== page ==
I don’t know how it works on your e500, but as a reference point if I disconnect the coolant temp sensor on my Corolla the CEL turns on immediately, next time I start the car. That sensor has never been faulty on the Corolla in the sense that it doesn’t read the correct temperature, or is intermittent. If either of those happened the CEL might not turn on immediately; the computer might wait to see if the problem is ongoing or not. A scan tool would tell the shop what the coolant temp sensor is saying the coolant temperature is. On a warm & running engine, it should be saying something in the 190-210 deg F range. If it was showing out of that range and an independent temperature measurement showed the coolant really was in that range, then that would need to be addressed immediately. The engine computer just won’t be run the engine well without an accurate coolant temp sensor input.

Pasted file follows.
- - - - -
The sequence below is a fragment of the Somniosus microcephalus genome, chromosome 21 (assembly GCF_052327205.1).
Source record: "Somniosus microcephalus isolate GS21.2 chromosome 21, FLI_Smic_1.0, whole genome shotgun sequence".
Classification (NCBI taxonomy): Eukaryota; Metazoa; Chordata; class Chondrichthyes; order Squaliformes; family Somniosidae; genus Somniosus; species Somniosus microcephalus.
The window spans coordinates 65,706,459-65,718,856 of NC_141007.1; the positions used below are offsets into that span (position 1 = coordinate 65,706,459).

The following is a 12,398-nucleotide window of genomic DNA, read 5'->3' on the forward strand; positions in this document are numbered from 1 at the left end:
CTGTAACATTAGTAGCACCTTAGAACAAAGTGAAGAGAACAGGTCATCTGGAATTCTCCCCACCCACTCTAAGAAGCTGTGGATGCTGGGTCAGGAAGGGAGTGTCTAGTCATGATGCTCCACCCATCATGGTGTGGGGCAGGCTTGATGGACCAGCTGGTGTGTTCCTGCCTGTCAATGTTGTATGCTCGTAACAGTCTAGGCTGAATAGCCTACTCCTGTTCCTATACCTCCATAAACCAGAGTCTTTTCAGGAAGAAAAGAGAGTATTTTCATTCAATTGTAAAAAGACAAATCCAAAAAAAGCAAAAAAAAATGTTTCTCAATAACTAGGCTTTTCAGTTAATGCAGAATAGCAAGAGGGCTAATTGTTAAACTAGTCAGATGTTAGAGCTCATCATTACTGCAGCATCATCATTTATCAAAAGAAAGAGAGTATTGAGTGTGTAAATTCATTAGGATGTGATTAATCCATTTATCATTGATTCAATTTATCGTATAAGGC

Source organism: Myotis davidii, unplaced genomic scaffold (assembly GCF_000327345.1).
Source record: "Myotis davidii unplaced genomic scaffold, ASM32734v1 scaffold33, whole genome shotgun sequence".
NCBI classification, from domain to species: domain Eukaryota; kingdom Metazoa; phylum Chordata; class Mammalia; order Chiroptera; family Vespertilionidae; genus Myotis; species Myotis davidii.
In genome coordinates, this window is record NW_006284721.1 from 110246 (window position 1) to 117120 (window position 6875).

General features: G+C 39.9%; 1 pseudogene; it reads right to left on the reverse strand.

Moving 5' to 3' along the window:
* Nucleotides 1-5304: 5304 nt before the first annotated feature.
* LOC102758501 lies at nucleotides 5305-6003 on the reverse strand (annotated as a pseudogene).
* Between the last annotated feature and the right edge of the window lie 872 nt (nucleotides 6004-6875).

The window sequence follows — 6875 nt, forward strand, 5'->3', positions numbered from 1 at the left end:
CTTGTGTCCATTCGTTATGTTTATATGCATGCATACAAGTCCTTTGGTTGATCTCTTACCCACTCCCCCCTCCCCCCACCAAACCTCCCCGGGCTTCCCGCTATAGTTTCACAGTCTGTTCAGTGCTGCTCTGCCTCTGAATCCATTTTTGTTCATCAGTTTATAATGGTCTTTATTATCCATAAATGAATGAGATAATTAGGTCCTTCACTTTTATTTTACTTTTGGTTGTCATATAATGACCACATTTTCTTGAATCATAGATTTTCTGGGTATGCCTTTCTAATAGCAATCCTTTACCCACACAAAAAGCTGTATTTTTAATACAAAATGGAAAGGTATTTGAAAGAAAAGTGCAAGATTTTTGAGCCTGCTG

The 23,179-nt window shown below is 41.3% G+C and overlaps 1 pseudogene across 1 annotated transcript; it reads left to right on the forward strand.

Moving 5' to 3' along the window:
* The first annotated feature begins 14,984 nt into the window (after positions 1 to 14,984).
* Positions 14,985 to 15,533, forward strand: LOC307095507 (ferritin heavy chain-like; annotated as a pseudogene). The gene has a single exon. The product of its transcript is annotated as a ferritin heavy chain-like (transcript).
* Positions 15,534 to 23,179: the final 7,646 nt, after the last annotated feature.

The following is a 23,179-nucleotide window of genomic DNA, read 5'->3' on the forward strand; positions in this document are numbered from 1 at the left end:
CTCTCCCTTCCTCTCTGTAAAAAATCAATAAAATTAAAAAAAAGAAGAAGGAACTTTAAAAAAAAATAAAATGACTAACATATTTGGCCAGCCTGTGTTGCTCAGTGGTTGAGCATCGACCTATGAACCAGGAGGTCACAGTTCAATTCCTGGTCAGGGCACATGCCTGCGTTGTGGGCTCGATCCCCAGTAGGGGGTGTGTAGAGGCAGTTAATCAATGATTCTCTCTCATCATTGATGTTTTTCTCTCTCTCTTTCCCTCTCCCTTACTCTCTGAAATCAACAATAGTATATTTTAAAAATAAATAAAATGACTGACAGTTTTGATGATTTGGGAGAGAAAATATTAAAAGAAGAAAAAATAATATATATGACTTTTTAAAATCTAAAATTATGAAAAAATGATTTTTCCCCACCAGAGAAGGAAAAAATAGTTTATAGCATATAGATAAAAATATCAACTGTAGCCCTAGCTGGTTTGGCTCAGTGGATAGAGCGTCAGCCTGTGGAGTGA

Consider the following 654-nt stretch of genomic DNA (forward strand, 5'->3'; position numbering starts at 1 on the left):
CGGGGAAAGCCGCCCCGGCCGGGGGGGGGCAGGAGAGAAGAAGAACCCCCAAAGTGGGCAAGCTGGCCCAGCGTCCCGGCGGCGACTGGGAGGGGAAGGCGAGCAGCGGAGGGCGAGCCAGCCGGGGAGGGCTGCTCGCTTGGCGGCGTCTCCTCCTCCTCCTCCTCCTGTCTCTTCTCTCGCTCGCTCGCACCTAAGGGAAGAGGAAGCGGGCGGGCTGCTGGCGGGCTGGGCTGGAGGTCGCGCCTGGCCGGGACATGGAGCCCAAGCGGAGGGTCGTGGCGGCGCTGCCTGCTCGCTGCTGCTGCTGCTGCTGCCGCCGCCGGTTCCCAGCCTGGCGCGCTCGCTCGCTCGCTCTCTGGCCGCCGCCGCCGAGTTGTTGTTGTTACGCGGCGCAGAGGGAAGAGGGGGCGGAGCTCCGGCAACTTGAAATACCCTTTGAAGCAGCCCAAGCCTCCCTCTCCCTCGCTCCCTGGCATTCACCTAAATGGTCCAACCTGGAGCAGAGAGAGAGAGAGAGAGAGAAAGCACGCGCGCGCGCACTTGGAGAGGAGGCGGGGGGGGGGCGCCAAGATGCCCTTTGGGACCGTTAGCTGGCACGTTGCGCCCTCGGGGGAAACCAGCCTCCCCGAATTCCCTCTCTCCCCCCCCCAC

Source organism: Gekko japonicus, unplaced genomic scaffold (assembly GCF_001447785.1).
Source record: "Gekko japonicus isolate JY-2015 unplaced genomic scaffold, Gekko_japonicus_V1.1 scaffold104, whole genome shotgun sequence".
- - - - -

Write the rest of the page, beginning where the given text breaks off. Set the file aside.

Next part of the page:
I think it is sort of unusual to replace a MAF sensor when there’s a known problem with the coolant temp sensor. Those two sensors are inter-related as they both provide inputs to the air/fuel calculation. So if one was bad, it might appear that the other was faulty too, when in fact it wasn’t.

The replace-this-replace-that approach worked pretty well on pre-computerized carbureted cars. 1960-80’s. Make a guess, replace the part. Eventually it would usually work, often on the first educated guess for the experienced car repairer. Since the advent of computerized electronic fuel injection, not so much; it is very easy to run out of money before running out of guesses.

Bosch is a German parts manufacturer. MAF is the acronym for “mass airflow sensor”. The coolant temperature sensor acronym is CTS.